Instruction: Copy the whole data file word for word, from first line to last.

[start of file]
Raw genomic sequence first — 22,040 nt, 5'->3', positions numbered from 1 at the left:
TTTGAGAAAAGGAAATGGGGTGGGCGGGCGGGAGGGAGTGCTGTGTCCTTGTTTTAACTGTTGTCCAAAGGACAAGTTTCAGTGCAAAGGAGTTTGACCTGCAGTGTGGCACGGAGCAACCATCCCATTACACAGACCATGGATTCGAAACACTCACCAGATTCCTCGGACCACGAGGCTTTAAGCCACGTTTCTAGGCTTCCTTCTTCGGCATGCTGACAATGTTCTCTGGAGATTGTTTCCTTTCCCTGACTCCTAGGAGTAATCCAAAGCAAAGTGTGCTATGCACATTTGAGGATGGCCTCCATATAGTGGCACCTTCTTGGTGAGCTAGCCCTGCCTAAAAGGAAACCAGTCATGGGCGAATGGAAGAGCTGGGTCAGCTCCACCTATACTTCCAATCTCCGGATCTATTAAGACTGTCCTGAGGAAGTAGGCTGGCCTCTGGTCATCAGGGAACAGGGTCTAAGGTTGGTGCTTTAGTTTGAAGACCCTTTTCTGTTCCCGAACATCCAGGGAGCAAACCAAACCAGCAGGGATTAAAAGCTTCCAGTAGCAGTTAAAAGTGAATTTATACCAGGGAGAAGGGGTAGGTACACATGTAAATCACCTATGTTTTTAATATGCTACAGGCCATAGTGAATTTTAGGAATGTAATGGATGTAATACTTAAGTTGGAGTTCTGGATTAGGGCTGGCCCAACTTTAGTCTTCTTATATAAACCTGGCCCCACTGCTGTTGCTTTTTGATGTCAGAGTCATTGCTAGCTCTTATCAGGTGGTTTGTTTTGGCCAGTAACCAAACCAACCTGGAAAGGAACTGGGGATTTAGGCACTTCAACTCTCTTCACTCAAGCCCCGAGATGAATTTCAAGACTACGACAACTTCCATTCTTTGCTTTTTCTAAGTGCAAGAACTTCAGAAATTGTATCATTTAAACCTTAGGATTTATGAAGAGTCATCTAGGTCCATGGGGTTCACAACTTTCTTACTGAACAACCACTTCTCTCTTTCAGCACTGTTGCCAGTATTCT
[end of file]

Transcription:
Raw genomic sequence first — 22,040 nt, 5'->3', positions numbered from 1 at the left:
TTTGAGAAAAGGAAATGGGGTGGGCGGGCGGGAGGGAGTGCTGTGTCCTTGTTTTAACTGTTGTCCAAAGGACAAGTTTCAGTGCAAAGGAGTTTGACCTGCAGTGTGGCACGGAGCAACCATCCCATTACACAGACCATGGATTCGAAACACTCACCAGATTCCTCGGACCACGAGGCTTTAAGCCACGTTTCTAGGCTTCCTTCTTCGGCATGCTGACAATGTTCTCTGGAGATTGTTTCCTTTCCCTGACTCCTAGGAGTAATCCAAAGCAAAGTGTGCTATGCACATTTGAGGATGGCCTCCATATAGTGGCACCTTCTTGGTGAGCTAGCCCTGCCTAAAAGGAAACCAGTCATGGGCGAATGGAAGAGCTGGGTCAGCTCCACCTATACTTCCAATCTCCGGATCTATTAAGACTGTCCTGAGGAAGTAGGCTGGCCTCTGGTCATCAGGGAACAGGGTCTAAGGTTGGTGCTTTAGTTTGAAGACCCTTTTCTGTTCCCGAACATCCAGGGAGCAAACCAAACCAGCAGGGATTAAAAGCTTCCAGTAGCAGTTAAAAGTGAATTTATACCAGGGAGAAGGGGTAGGTACACATGTAAATCACCTATGTTTTTAATATGCTACAGGCCATAGTGAATTTTAGGAATGTAATGGATGTAATACTTAAGTTGGAGTTCTGGATTAGGGCTGGCCCAACTTTAGTCTTCTTATATAAACCTGGCCCCACTGCTGTTGCTTTTTGATGTCAGAGTCATTGCTAGCTCTTATCAGGTGGTTTGTTTTGGCCAGTAACCAAACCAACCTGGAAAGGAACTGGGGATTTAGGCACTTCAACTCTCTTCACTCAAGCCCCGAGATGAATTTCAAGACTACGACAACTTCCATTCTTTGCTTTTTCTAAGTGCAAGAACTTCAGAAATTGTATCATTTAAACCTTAGGATTTATGAAGAGTCATCTAGGTCCATGGGGTTCACAACTTTCTTACTGAACAACCACTTCTCTCTTTCAGCACTGTTGCCAGTATTCT